Copyright ©2012 NPR. For personal, noncommercial use only. See Terms of Use. For other uses, prior permission required.

RENEE MONTAGNE, HOST:

It's MORNING EDITION from NPR News. I'm Renee Montagne.

STEVE INSKEEP, HOST:

And I'm Steve Inskeep, good morning.

We have the latest development, this morning, in a problem that's been appearing more and more often: Shortage of lifesaving drugs.

MONTAGNE: This time it involves a cancer drug that's critical in treating children with leukemia and bone cancer. Specialists say supplies are running critically short, and if they run out, that could compromise the chances of a cure for thousands of children.

As NPR's Richard Knox reports federal health officials say they are trying to head off the crisis.

RICHARD KNOX, BYLINE: The drug is called methotrexate. It's been a mainstay of cancer treatment for six decades. Doctors inject it directly into the spines of patients with acute leukemia.

Dr. Howard Weinstein says that's the only way to prevent the cancer from spreading to the brain. But supplies of methotrexate are dwindling fast at Massachusetts General Hospital, where he practices.

DR. HOWARD WEINSTEIN: Based upon our current outlook for the next two weeks, if we don't get any supply, we're going to be out of methotrexate in probably a couple of weeks.

KNOX: Doctors everywhere are in a panic. Here's Dr. Bruce Bostrom of Children's Hospital and Clinics of Minnesota.

DR. BRUCE BOSTROM: We're probably good for a few weeks. But if we don't get any we'll have to do some substitutions or delays of therapy, and give the high-dose methotrexate later when it's available.

KNOX: Bostrom says doctors just don't know how that's going to affect patients' chance of a cure, which is at least 90 percent with the right treatment.

Brenda Carr's four-year-old daughter, Rowen, is a patient at Bostrom's hospital.

BRENDA CARR: What I just couldn't believe was that there was nothing really to prevent this from happening. You know, it just - it gets really frustrating. I try to stay logical about it. But unfortunately, you know, I'm a mom.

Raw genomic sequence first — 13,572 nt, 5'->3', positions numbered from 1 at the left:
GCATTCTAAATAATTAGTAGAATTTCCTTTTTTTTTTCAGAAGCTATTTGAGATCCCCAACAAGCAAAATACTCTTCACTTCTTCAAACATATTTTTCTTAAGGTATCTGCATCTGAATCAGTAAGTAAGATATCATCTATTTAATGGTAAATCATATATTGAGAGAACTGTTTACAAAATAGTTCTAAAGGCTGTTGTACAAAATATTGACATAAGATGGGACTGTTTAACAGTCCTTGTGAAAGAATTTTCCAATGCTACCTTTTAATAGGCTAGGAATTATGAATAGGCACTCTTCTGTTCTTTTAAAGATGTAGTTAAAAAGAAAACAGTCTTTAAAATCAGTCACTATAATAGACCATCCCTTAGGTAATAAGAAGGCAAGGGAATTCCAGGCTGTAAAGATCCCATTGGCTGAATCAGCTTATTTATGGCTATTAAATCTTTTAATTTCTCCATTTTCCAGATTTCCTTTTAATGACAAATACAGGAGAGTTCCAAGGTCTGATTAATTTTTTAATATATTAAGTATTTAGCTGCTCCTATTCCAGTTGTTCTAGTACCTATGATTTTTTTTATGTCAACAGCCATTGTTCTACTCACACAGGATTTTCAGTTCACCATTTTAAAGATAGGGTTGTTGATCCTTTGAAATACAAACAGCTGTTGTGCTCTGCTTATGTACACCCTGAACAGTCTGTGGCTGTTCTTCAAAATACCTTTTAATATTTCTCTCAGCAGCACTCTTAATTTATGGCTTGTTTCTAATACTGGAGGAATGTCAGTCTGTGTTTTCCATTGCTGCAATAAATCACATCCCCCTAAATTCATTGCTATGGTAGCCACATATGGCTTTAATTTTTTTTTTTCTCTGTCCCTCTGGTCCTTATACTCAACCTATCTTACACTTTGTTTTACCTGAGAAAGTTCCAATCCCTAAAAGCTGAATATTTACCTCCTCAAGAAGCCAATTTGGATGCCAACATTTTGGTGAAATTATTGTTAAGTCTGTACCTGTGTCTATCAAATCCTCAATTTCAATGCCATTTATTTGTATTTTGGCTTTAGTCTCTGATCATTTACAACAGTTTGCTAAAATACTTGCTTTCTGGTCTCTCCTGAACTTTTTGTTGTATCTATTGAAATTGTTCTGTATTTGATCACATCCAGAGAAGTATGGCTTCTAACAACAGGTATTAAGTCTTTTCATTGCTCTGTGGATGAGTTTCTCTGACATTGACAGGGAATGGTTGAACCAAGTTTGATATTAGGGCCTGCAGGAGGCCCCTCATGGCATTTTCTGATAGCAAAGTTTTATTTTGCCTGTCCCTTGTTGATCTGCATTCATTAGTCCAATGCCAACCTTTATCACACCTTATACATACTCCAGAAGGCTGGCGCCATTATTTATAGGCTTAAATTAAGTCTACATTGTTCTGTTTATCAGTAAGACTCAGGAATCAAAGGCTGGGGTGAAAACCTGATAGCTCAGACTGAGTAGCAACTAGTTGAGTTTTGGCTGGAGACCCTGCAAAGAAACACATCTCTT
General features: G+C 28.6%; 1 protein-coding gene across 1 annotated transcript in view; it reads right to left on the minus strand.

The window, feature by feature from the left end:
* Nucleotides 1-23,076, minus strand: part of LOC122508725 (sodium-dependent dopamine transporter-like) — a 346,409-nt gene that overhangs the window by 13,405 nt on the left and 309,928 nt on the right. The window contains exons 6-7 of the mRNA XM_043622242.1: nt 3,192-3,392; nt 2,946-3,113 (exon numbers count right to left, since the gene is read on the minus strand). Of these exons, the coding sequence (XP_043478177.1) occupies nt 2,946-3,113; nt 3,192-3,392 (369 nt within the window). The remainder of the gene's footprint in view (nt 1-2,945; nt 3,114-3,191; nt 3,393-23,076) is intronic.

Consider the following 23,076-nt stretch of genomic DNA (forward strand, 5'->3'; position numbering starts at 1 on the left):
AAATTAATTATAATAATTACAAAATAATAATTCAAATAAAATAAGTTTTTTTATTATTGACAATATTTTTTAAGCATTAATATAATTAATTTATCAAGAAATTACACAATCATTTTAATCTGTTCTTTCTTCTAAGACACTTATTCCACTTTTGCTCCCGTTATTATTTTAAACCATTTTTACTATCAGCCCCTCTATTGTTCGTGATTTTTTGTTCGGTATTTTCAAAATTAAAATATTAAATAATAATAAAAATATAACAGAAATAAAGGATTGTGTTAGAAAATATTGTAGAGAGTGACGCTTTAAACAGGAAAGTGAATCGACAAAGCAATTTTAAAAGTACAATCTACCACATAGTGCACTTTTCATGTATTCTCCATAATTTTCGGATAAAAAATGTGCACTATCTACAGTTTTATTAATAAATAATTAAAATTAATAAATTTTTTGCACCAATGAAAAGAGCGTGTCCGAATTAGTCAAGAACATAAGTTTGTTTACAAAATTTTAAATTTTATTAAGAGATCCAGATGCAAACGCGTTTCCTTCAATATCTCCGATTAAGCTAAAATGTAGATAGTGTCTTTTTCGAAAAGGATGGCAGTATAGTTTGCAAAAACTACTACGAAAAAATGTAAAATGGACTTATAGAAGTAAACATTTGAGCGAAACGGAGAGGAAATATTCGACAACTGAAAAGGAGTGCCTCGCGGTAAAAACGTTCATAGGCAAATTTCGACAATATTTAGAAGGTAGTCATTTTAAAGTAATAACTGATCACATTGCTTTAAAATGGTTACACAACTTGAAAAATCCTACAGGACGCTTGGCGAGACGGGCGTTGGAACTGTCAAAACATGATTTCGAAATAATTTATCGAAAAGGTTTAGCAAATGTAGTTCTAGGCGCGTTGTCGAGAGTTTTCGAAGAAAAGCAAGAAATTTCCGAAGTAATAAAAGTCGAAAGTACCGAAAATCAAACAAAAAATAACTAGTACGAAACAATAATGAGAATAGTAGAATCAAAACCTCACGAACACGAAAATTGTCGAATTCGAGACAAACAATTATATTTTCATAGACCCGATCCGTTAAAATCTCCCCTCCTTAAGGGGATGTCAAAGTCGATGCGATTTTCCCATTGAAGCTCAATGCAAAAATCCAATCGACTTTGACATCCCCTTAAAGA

KNOX: The reason for this particular shortage is that a principal supplier of injectable methotrexate, Ben Venue Labs in Ohio, shut down in November after it flunked an inspection by the Food and Drug Administration.

Erin Fox, of the University of Utah, says the FDA found a long list of serious problems.

ERIN FOX: If you want to read something to give you nightmares, you can read about mold on the walls and rust from machinery falling into the vials. It really provides a very grim picture of a crumbling factory.

KNOX: She says most people don't realize how decrepit many U.S. drug plants are, especially those that make generic drugs. But the FDA says the methotrexate crisis may be narrowly averted.

Valerie Jensen of the agency's drug shortage office says three other manufacturers are promising to ramp up production of methotrexate.

VALERIE JENSEN: We're hearing good news from them this week, that they will be having additional supplies.

KNOX: If all goes smoothly, Jensen says more of the drug should be coming out by the end of this month, just as U.S. hospitals reach the end of their supplies.

JENSEN: What the companies are telling us, we do see that meeting patient needs over the coming weeks.

KNOX: Brenda Carr, the Minneapolis mother, has her fingers crossed. But she's skeptical.

CARR: This isn't the first time to be on the brink of drug shortages, especially in cancer treatments. I don't want another mom to have to be thinking about whether or not their child is going to get the medication that they need.

KNOX: Experts say there certainly will be other parents who'll have to worry about other shortages.

Richard Knox, NPR News.

Copyright © 2012 NPR. All rights reserved. No quotes from the materials contained herein may be used in any media without attribution to NPR. This transcript is provided for personal, noncommercial use only, pursuant to our Terms of Use. Any other use requires NPR's prior permission. Visit our permissions page for further information.

NPR transcripts are created on a rush deadline by a contractor for NPR, and accuracy and availability may vary. This text may not be in its final form and may be updated or revised in the future. Please be aware that the authoritative record of NPR's programming is the audio.

Comments

 

Please keep your community civil. All comments must follow the NPR.org Community rules and terms of use, and will be moderated prior to posting. NPR reserves the right to use the comments we receive, in whole or in part, and to use the commenter's name and location, in any medium. See also the Terms of Use, Privacy Policy and Community FAQ.